Elizabeth Ramseyer teaches physics and astronomy to juniors and seniors at Niles West High School in Skokie, Ill, where she has taught for 23 years. The student body is very diverse. “If you could imagine all the different walks of life that are in The United States,” Ramseyer said, “we have them at our school.We’re up to 92 languages spoken at home.”   
Ramseyer developed the post-physics astronomy class with now-retired colleague Rich DeCoster in 1997. “Form any schools that have an astronomy class, it’s a semester-long class and they just hit the highlights of the concepts; they don’t really get into the math,”Ramseyer said. “We go more into all of it. We don’t cover planets very much; we spend most of our time developing how we know what a star is doing what—what is it’s life—and then we move on to relativity and cosmology. It’s a year-long class, and you have to have successfully completed physics to be in the class—those are all seniors.”  
ER and Harper

Elizabeth Ramseyer receiving the 2013 Yerkes Observatory Astronomy Educator of the Year award from observatory director, Dr. Al Harper.

Kate Meredith did re-writes of the hands-on Voyages teaching labs, and Ramseyer used Voyages in the astronomy classes at Niles West High School, and at a camp in the summer at the University of Chicago. (The summer sessions were in a class called “The Physics of Stars,” as part of the Graham School program,which provides college credit classes to high school students.) Ramseyer beta-tested the Voyages teaching labs–which use data from the Slone Digital Sky Survey(SDSS)–with her students. “I’ve used the Spectra and the Color labs,” Ramseyer said. “I really liked the re-write on the Color [lab]. It’s much more accessible than the previous version, and I like that it’s open-ended. It’s short and to-the-point—it’s got many layers. Students can follow it very easily and get the gist of what’s going on. I also like that there’s the ability for students to figure it out on their own because she [Kate] included videos. I really liked how it was open-ended, so students could actually work on are search project or add to what was considered in that unit.”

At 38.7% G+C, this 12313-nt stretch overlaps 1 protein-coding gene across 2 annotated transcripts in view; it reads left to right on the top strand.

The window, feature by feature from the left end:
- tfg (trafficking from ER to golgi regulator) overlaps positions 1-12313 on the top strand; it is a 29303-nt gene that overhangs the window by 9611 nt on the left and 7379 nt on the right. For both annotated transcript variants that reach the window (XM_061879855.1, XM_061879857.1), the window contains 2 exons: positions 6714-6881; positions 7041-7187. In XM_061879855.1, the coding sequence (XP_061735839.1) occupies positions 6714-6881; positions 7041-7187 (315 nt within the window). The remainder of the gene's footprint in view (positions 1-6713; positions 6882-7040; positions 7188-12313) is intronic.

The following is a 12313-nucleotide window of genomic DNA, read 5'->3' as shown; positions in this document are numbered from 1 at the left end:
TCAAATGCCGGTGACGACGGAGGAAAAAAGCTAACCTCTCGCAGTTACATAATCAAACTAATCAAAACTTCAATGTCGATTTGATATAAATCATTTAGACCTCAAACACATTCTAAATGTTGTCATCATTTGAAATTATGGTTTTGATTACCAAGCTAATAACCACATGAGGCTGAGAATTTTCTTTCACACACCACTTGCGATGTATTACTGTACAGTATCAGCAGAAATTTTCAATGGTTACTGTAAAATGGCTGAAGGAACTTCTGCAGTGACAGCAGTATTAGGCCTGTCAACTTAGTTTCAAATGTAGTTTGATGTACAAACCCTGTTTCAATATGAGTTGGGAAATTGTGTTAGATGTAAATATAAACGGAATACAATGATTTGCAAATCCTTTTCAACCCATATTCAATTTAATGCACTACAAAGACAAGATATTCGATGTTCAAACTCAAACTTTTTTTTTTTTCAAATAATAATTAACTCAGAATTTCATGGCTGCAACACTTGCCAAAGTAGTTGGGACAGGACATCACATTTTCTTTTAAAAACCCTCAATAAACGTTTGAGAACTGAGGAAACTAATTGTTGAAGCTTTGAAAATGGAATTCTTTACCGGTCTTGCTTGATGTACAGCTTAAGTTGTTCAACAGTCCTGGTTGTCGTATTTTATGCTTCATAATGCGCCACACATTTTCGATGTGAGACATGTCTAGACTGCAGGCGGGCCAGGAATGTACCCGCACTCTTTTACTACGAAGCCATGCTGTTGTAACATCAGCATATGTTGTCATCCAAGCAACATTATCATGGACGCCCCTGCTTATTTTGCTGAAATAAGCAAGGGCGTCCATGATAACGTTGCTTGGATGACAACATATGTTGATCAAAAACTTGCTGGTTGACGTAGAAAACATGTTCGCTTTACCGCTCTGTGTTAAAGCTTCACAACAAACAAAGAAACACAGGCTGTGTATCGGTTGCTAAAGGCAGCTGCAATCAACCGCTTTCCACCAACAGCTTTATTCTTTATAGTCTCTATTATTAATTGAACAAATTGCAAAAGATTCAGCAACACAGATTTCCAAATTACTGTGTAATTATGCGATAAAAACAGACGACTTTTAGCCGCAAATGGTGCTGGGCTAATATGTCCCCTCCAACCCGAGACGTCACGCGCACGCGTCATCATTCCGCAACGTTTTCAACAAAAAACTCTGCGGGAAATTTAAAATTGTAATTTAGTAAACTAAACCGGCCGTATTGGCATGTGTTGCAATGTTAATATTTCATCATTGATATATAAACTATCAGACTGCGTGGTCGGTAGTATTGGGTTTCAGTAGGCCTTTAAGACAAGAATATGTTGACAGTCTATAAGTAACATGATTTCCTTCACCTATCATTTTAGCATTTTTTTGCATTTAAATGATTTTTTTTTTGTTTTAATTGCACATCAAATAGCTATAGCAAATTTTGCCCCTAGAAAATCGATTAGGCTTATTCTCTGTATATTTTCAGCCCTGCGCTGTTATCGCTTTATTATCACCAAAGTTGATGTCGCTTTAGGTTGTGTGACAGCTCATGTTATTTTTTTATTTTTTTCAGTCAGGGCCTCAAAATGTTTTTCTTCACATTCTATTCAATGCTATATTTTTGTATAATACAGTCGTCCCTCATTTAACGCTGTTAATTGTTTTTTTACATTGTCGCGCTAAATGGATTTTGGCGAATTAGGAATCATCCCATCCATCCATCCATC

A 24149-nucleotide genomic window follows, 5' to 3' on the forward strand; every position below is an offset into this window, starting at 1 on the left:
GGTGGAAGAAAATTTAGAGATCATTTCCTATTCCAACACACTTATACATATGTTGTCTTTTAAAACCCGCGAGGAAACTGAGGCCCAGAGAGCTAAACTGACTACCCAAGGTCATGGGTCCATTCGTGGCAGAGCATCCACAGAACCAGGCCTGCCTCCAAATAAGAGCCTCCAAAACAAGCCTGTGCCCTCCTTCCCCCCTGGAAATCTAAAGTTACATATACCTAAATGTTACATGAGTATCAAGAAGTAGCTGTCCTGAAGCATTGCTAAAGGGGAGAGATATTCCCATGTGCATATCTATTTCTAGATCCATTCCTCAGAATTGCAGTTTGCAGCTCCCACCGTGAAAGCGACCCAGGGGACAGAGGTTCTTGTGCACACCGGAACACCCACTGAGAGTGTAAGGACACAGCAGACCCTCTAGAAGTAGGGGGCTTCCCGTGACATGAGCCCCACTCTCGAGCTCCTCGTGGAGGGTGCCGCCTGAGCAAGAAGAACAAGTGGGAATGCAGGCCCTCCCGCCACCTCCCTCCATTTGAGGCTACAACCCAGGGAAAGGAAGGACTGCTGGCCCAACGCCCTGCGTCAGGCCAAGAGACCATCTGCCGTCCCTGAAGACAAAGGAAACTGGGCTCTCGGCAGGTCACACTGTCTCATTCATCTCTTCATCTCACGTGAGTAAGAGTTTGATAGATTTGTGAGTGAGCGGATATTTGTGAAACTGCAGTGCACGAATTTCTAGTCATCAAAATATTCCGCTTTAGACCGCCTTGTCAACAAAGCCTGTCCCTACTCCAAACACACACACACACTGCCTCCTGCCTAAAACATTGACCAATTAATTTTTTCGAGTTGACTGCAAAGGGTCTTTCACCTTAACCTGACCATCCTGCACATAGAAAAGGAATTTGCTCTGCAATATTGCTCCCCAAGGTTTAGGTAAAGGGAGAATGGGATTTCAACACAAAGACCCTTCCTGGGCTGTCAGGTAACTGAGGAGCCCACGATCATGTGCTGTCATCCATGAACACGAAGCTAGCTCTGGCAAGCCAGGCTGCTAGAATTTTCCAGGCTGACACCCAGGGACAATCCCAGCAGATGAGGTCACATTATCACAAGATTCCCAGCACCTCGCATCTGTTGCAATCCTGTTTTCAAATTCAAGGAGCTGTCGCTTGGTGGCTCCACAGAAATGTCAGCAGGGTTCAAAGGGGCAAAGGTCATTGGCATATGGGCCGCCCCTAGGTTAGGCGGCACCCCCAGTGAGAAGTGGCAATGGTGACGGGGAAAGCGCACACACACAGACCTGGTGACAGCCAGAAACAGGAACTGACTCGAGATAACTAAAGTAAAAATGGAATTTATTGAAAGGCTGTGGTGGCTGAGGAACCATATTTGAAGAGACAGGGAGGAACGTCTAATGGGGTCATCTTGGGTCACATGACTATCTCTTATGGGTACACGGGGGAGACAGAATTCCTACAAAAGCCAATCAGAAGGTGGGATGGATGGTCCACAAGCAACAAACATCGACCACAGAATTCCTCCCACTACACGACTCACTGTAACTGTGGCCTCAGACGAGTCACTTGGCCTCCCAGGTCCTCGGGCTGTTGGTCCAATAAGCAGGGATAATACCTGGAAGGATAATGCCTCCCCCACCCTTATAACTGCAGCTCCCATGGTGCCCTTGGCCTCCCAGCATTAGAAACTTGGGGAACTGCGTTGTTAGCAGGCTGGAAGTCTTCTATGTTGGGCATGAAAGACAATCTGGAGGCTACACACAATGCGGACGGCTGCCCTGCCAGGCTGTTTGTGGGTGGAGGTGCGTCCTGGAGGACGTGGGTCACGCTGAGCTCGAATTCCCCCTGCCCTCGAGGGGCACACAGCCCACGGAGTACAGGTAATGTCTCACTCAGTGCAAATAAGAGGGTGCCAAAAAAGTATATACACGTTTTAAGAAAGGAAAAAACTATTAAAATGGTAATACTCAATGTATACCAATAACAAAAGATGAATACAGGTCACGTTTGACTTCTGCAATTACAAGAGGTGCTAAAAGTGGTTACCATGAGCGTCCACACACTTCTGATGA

The Color and Spectra labs were used to determine what was going on inside of stars, as well as where the stars were in their life cycle. “If we know the color and can figure out the luminosity, we really can tell a lot about a star,” Ramseyer said. “We can tell its story; we know where it started in its life and we know where it’s going to end.”  
Ramseyer said one of the advantages of using the Voyages labs was that it gave the students the opportunity to work at their own pace. “That’s the best way to learn so you can really master the topic,” she said. Having many students learning at different speeds, however, is a challenge for all educators. “If you’re under a deadline in classes, that’s always the double-edged sword in teaching.”  
Ramseyer said equipment-wise, there aren’t any challenges with the Voyages lessons. “Even a teacher who hasn’t covered—or knows as much—about astronomy can do this lesson on their own and really be up-to-speed pretty quickly, which is great.”  
Kate Meredith served as the point-of-contact, and Ramseyer said that if she ever had questions, she could always go to Kate and would get a very prompt response. ”Even if I was in the middle of teaching a class, I could always email Kate with questions and by the end of the class, I’d have a response,” she said.  
 Ramseyer said she’s looking forward to the future development of the Hertzsprung-Russell Diagram lab. “I know they’re also working on Cosmology, and that area has really come to the forefront in astronomy over the years, so I’m glad we have data that we can actually analyze from that,” she said. “If they’re ready to go, I’m going to be using that in spring for sure with my students.”  
Ramseyer was the 2013 Yerkes Observatory Educator of the Year for her work ten years ago with the Astronomy Resources Connecting Schools (ARCS)project, which was an Illinois Board of Education grant providing funding to schools for the purchase of equipment to use in their communities. “A gentleman in my community named John Slater donated the observatory that my school now has in order to house the equipment,” Ramseyer said. (Niles West High School was able to purchase a 10-inch telescope using the ARCS grant money.)  
“I think we’re lucky that we put this class together in 1997, because without the class we wouldn’t have students who are interested in astronomy,which wouldn’t have caused me to apply for this grant, and then we wouldn’t have had the equipment or the observatory,” Ramseyer said. “Every year, I have my students do a star party for the community. We’re just very passionate about astronomy in my district.”